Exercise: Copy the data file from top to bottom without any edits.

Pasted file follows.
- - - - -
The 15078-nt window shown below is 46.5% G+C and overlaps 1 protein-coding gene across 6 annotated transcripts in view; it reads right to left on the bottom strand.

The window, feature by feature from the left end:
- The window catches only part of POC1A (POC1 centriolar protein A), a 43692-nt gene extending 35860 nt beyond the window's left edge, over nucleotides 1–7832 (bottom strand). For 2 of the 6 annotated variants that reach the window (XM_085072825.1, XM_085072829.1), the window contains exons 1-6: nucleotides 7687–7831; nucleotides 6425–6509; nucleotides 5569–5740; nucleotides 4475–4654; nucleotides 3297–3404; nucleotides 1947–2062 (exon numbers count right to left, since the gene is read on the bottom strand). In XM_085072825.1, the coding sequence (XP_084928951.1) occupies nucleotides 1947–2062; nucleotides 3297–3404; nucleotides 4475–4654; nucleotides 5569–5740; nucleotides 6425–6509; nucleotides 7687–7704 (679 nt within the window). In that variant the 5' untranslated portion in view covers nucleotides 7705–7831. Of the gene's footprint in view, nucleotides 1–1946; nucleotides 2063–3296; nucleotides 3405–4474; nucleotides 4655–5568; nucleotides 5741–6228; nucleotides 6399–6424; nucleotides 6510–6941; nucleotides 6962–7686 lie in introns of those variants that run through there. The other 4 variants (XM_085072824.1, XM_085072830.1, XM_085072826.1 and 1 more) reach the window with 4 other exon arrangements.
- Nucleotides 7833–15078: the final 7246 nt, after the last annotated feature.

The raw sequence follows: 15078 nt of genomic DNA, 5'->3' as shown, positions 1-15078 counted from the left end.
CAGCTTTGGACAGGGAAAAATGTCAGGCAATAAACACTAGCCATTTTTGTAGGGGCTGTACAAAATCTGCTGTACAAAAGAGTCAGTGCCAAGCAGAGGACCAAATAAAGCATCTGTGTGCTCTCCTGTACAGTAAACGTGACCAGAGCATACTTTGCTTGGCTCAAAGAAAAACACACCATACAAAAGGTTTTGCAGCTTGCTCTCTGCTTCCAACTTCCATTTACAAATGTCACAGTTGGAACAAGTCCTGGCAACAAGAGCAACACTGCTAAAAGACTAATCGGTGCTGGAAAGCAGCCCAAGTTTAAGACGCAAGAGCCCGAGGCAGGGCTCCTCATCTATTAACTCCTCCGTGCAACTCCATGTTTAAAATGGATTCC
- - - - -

The 15078-nt window shown below is 46.5% G+C and overlaps 1 protein-coding gene across 6 annotated transcripts in view; it reads right to left on the bottom strand.

The window, feature by feature from the left end:
- The window catches only part of POC1A (POC1 centriolar protein A), a 43692-nt gene extending 35860 nt beyond the window's left edge, over nucleotides 1–7832 (bottom strand). For 2 of the 6 annotated variants that reach the window (XM_085072825.1, XM_085072829.1), the window contains exons 1-6: nucleotides 7687–7831; nucleotides 6425–6509; nucleotides 5569–5740; nucleotides 4475–4654; nucleotides 3297–3404; nucleotides 1947–2062 (exon numbers count right to left, since the gene is read on the bottom strand). In XM_085072825.1, the coding sequence (XP_084928951.1) occupies nucleotides 1947–2062; nucleotides 3297–3404; nucleotides 4475–4654; nucleotides 5569–5740; nucleotides 6425–6509; nucleotides 7687–7704 (679 nt within the window). In that variant the 5' untranslated portion in view covers nucleotides 7705–7831. Of the gene's footprint in view, nucleotides 1–1946; nucleotides 2063–3296; nucleotides 3405–4474; nucleotides 4655–5568; nucleotides 5741–6228; nucleotides 6399–6424; nucleotides 6510–6941; nucleotides 6962–7686 lie in introns of those variants that run through there. The other 4 variants (XM_085072824.1, XM_085072830.1, XM_085072826.1 and 1 more) reach the window with 4 other exon arrangements.
- Nucleotides 7833–15078: the final 7246 nt, after the last annotated feature.

The raw sequence follows: 15078 nt of genomic DNA, 5'->3' as shown, positions 1-15078 counted from the left end.
CAGCTTTGGACAGGGAAAAATGTCAGGCAATAAACACTAGCCATTTTTGTAGGGGCTGTACAAAATCTGCTGTACAAAAGAGTCAGTGCCAAGCAGAGGACCAAATAAAGCATCTGTGTGCTCTCCTGTACAGTAAACGTGACCAGAGCATACTTTGCTTGGCTCAAAGAAAAACACACCATACAAAAGGTTTTGCAGCTTGCTCTCTGCTTCCAACTTCCATTTACAAATGTCACAGTTGGAACAAGTCCTGGCAACAAGAGCAACACTGCTAAAAGACTAATCGGTGCTGGAAAGCAGCCCAAGTTTAAGACGCAAGAGCCCGAGGCAGGGCTCCTCATCTATTAACTCCTCCGTGCAACTCCATGTTTAAAATGGATTCC